After a full day of debate, the Vermont Senate completely overhauled legislation that allows terminally ill people to end their lives.
It was a change that many supporters of the original bill argued would weaken it, so they voted against it.
But Lieutenant Governor Phil Scott broke a tie vote and the new version was advanced.
The debate focused on an amendment proposed by Windham Senator Peter Galbraith and Bennington Senator Robert Hartwell. Their proposal would replace the bill with a measure that would essentially grant immunity to physicians when patients take a lethal dose of prescribed medication.
Galbraith said he wanted to strike a compromise that would be acceptable to both sides. He said opponents objected to a state-sanctioned process that would allow people to end their lives, while proponents want to give terminally ill patients a way to end their suffering. He said his bill accomplishes that goal, with minimum state involvement.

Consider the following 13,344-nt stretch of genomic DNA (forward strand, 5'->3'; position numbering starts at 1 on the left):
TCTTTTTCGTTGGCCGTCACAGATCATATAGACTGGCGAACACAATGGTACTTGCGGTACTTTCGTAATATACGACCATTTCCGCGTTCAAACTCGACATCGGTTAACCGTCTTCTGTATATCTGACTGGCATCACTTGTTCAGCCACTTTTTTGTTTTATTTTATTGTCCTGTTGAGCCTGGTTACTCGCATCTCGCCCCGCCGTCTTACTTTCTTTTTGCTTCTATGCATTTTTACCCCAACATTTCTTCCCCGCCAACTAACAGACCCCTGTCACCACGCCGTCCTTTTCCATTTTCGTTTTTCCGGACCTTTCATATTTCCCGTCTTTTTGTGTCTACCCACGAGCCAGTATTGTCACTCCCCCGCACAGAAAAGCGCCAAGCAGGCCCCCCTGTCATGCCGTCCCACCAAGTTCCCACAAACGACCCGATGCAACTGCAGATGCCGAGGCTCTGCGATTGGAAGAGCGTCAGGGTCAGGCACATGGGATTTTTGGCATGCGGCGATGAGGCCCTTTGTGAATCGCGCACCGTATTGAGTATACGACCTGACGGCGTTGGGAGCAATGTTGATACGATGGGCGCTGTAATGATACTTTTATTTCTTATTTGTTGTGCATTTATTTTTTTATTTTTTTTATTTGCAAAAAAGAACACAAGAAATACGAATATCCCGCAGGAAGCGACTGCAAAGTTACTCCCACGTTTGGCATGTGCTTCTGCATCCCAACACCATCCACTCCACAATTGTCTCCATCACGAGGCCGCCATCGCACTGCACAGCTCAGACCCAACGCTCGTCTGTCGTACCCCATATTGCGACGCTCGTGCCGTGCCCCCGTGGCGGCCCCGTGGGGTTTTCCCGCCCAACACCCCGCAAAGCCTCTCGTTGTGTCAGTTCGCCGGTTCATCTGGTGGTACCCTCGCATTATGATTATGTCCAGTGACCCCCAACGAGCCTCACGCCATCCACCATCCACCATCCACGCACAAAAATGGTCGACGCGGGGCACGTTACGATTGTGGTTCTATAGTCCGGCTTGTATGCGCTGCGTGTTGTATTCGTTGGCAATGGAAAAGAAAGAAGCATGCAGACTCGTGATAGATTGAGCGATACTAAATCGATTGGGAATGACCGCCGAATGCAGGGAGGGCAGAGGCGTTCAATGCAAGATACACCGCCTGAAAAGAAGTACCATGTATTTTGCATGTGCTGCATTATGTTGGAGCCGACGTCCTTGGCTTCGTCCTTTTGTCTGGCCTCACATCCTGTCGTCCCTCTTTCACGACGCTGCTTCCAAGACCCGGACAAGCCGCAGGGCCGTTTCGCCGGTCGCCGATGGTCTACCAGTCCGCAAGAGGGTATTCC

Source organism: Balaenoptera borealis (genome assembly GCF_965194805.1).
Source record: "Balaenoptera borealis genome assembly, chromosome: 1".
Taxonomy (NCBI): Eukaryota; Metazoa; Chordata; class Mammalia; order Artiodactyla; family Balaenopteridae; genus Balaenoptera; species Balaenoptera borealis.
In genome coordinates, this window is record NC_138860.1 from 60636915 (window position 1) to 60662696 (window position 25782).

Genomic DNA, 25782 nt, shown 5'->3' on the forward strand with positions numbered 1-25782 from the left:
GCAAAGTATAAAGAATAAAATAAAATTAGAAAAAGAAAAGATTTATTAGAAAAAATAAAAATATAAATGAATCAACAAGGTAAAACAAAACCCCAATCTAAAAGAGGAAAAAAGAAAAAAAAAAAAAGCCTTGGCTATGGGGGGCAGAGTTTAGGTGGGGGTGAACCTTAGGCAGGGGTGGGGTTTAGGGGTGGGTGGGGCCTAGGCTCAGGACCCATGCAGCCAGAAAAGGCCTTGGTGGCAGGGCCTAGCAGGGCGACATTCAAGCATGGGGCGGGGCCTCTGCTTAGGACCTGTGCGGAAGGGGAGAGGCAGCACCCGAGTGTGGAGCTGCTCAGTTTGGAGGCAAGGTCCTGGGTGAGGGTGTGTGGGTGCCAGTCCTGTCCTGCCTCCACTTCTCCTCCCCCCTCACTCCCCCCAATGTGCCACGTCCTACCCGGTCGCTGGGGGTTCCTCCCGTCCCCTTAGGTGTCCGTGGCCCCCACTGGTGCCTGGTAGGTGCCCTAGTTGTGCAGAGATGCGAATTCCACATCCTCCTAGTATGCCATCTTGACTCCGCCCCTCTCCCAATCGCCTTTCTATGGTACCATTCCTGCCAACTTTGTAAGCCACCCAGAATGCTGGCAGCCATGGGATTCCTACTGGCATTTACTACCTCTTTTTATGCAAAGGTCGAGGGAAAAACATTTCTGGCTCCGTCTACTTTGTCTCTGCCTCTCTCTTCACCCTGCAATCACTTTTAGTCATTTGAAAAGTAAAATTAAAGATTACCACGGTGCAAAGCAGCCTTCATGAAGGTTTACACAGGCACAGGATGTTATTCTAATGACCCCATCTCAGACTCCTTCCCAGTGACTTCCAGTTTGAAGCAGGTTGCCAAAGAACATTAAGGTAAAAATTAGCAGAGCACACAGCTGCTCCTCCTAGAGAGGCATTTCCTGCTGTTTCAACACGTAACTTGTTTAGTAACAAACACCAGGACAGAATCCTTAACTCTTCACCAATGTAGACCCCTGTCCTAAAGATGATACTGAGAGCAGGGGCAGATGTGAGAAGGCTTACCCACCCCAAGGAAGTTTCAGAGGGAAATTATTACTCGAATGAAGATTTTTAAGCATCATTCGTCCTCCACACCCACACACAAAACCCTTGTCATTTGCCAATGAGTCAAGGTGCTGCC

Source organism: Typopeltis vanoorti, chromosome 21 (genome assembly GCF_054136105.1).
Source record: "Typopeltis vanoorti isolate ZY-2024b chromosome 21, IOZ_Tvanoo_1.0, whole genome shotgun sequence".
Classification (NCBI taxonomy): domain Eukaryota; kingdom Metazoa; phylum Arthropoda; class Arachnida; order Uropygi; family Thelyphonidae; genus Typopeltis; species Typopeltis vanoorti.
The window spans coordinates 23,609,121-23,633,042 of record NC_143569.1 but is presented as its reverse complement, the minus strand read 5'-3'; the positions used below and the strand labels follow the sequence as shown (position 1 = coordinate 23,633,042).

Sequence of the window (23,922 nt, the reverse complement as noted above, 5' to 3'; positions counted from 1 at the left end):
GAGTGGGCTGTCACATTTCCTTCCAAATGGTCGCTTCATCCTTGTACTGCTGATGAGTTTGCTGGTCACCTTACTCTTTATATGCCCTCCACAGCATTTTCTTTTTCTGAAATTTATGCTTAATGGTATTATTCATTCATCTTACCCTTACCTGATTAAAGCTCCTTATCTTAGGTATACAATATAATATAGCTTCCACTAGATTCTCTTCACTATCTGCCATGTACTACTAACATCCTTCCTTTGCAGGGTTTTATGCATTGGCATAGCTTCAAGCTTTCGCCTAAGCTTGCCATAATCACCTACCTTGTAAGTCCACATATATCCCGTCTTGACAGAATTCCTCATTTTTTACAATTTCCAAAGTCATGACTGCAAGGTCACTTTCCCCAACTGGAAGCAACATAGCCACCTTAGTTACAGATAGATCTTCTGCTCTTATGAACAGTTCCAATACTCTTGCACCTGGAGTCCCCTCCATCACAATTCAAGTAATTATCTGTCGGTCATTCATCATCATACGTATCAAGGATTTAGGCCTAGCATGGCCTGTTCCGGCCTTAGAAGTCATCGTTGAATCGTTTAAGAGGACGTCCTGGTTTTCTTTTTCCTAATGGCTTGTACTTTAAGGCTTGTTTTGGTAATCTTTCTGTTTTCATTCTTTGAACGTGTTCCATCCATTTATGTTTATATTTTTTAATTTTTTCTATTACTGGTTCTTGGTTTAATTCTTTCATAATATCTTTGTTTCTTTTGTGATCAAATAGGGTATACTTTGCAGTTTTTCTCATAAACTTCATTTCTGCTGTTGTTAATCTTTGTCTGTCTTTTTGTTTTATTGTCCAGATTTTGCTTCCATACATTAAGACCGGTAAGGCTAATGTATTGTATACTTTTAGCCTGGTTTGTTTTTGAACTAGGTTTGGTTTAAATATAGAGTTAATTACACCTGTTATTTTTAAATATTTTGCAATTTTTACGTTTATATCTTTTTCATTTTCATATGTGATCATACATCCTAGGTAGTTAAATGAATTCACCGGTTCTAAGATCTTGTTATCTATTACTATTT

"It is more or less what goes on right now, at least for people lucky enough to have a doctor with whom they have a relationship," he said.
But Galbraith said the key difference between what happens now, and what his bill would allow, is that physicians and family members would be protected from prosecution.
"This amendment does what is basically humane," he said. "It says if you are there with a family member who has made a decision to end their life, that you will not face a criminal or civil liability."
But other senators said Galbraith’s amendment lacked protections for patients.
Addison Senator Claire Ayer chairs the Health and Welfare Committee, and sponsored the end of life bill.
"There are no safeguards. It doesn’t say that they have to be Vermonters. It doesn’t say that they have to be screened for depression or any other kind of illness," she said. "It doesn’t say that we’re going to keep any track of this people. It doesn’t say that they need to offered hospice or palliative care."
The second day of debate brought more emotional speeches from senators who told their own stories about caring for family members at the end of their lives.
Senate leaders hope the body will take final action on this bill by end of the week.